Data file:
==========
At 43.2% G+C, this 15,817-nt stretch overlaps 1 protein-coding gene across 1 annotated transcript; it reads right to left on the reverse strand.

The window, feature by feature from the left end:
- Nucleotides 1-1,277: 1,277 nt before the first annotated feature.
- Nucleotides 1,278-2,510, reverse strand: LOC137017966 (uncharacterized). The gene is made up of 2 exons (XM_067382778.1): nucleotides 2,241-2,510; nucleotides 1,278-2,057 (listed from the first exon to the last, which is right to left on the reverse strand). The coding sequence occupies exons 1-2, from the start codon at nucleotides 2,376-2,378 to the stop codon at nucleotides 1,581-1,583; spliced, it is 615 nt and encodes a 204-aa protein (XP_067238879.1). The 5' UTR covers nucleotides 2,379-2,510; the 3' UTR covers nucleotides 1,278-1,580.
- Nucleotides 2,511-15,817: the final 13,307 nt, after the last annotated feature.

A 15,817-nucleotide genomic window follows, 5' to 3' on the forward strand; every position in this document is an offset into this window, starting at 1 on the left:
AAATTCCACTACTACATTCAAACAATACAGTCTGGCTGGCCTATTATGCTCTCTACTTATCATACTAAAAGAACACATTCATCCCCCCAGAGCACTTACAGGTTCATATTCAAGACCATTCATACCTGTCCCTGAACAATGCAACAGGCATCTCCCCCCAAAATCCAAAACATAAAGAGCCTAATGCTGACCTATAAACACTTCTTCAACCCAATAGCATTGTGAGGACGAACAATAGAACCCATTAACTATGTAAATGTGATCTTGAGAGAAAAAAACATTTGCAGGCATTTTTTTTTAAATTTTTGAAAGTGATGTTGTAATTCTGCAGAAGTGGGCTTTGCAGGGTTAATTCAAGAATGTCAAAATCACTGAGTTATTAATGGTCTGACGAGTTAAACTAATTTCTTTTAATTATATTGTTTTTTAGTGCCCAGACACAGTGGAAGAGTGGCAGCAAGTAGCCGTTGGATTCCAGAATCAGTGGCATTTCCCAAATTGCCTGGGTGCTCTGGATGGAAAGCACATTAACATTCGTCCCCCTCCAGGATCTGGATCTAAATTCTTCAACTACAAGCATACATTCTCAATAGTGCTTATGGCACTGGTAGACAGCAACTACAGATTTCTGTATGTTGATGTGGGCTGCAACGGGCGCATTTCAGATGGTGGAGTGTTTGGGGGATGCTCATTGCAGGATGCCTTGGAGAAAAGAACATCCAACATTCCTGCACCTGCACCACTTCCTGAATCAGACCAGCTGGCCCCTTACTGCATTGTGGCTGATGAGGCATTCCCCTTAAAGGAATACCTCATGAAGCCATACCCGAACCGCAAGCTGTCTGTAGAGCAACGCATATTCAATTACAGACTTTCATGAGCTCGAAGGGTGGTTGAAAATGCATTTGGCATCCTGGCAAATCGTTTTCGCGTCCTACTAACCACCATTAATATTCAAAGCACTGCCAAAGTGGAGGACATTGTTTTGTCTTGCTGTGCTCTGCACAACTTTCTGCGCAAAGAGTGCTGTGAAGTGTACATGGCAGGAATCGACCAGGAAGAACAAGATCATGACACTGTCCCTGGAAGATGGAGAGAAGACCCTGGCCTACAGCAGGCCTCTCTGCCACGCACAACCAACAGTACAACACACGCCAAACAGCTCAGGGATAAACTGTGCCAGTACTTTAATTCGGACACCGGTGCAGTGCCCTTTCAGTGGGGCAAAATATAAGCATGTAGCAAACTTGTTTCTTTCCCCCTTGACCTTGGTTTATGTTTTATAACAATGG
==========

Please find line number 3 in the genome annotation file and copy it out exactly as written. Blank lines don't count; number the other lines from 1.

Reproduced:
- Nucleotides 1-1,277: 1,277 nt before the first annotated feature.